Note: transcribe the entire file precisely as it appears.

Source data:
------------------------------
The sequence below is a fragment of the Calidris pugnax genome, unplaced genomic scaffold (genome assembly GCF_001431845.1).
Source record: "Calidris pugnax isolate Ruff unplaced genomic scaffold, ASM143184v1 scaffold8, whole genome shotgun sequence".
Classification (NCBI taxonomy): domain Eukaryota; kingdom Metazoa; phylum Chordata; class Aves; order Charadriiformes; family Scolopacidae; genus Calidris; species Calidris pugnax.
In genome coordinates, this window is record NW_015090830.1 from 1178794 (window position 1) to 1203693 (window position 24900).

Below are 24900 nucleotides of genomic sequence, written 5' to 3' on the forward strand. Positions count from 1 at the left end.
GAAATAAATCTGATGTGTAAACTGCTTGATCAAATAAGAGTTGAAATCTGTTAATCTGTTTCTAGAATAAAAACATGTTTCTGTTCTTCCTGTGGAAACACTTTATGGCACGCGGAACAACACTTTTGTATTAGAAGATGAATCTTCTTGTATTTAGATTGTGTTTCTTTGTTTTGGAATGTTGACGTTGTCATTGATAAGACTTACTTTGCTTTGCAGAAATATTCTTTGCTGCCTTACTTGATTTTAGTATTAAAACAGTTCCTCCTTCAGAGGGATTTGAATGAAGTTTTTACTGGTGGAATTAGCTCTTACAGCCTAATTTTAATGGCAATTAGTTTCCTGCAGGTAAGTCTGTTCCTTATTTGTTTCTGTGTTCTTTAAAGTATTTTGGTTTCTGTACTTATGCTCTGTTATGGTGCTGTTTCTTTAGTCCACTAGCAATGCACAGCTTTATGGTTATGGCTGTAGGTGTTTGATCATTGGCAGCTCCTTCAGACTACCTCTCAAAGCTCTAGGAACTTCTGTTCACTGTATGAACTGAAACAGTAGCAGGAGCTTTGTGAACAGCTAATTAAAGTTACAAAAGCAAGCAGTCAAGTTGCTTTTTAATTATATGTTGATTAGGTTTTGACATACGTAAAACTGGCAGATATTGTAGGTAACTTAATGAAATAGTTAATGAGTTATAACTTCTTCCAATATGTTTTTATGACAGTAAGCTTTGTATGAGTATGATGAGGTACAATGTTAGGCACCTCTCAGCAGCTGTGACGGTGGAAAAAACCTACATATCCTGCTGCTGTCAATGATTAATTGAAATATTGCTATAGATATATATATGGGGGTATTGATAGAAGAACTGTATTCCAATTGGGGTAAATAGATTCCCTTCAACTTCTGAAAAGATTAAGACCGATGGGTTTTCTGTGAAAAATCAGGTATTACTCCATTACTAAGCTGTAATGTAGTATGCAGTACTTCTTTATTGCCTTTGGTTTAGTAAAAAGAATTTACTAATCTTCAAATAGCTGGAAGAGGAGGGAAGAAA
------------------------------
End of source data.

The sequence below is a fragment of the Calidris pugnax genome, unplaced genomic scaffold (genome assembly GCF_001431845.1).
Source record: "Calidris pugnax isolate Ruff unplaced genomic scaffold, ASM143184v1 scaffold8, whole genome shotgun sequence".
Classification (NCBI taxonomy): domain Eukaryota; kingdom Metazoa; phylum Chordata; class Aves; order Charadriiformes; family Scolopacidae; genus Calidris; species Calidris pugnax.
In genome coordinates, this window is record NW_015090830.1 from 1178794 (window position 1) to 1203693 (window position 24900).

Below are 24900 nucleotides of genomic sequence, written 5' to 3' on the forward strand. Positions count from 1 at the left end.
GAAATAAATCTGATGTGTAAACTGCTTGATCAAATAAGAGTTGAAATCTGTTAATCTGTTTCTAGAATAAAAACATGTTTCTGTTCTTCCTGTGGAAACACTTTATGGCACGCGGAACAACACTTTTGTATTAGAAGATGAATCTTCTTGTATTTAGATTGTGTTTCTTTGTTTTGGAATGTTGACGTTGTCATTGATAAGACTTACTTTGCTTTGCAGAAATATTCTTTGCTGCCTTACTTGATTTTAGTATTAAAACAGTTCCTCCTTCAGAGGGATTTGAATGAAGTTTTTACTGGTGGAATTAGCTCTTACAGCCTAATTTTAATGGCAATTAGTTTCCTGCAGGTAAGTCTGTTCCTTATTTGTTTCTGTGTTCTTTAAAGTATTTTGGTTTCTGTACTTATGCTCTGTTATGGTGCTGTTTCTTTAGTCCACTAGCAATGCACAGCTTTATGGTTATGGCTGTAGGTGTTTGATCATTGGCAGCTCCTTCAGACTACCTCTCAAAGCTCTAGGAACTTCTGTTCACTGTATGAACTGAAACAGTAGCAGGAGCTTTGTGAACAGCTAATTAAAGTTACAAAAGCAAGCAGTCAAGTTGCTTTTTAATTATATGTTGATTAGGTTTTGACATACGTAAAACTGGCAGATATTGTAGGTAACTTAATGAAATAGTTAATGAGTTATAACTTCTTCCAATATGTTTTTATGACAGTAAGCTTTGTATGAGTATGATGAGGTACAATGTTAGGCACCTCTCAGCAGCTGTGACGGTGGAAAAAACCTACATATCCTGCTGCTGTCAATGATTAATTGAAATATTGCTATAGATATATATATGGGGGTATTGATAGAAGAACTGTATTCCAATTGGGGTAAATAGATTCCCTTCAACTTCTGAAAAGATTAAGACCGATGGGTTTTCTGTGAAAAATCAGGTATTACTCCATTACTAAGCTGTAATGTAGTATGCAGTACTTCTTTATTGCCTTTGGTTTAGTAAAAAGAATTTACTAATCTTCAAATAGCTGGAAGAGGAGGGAAGAAA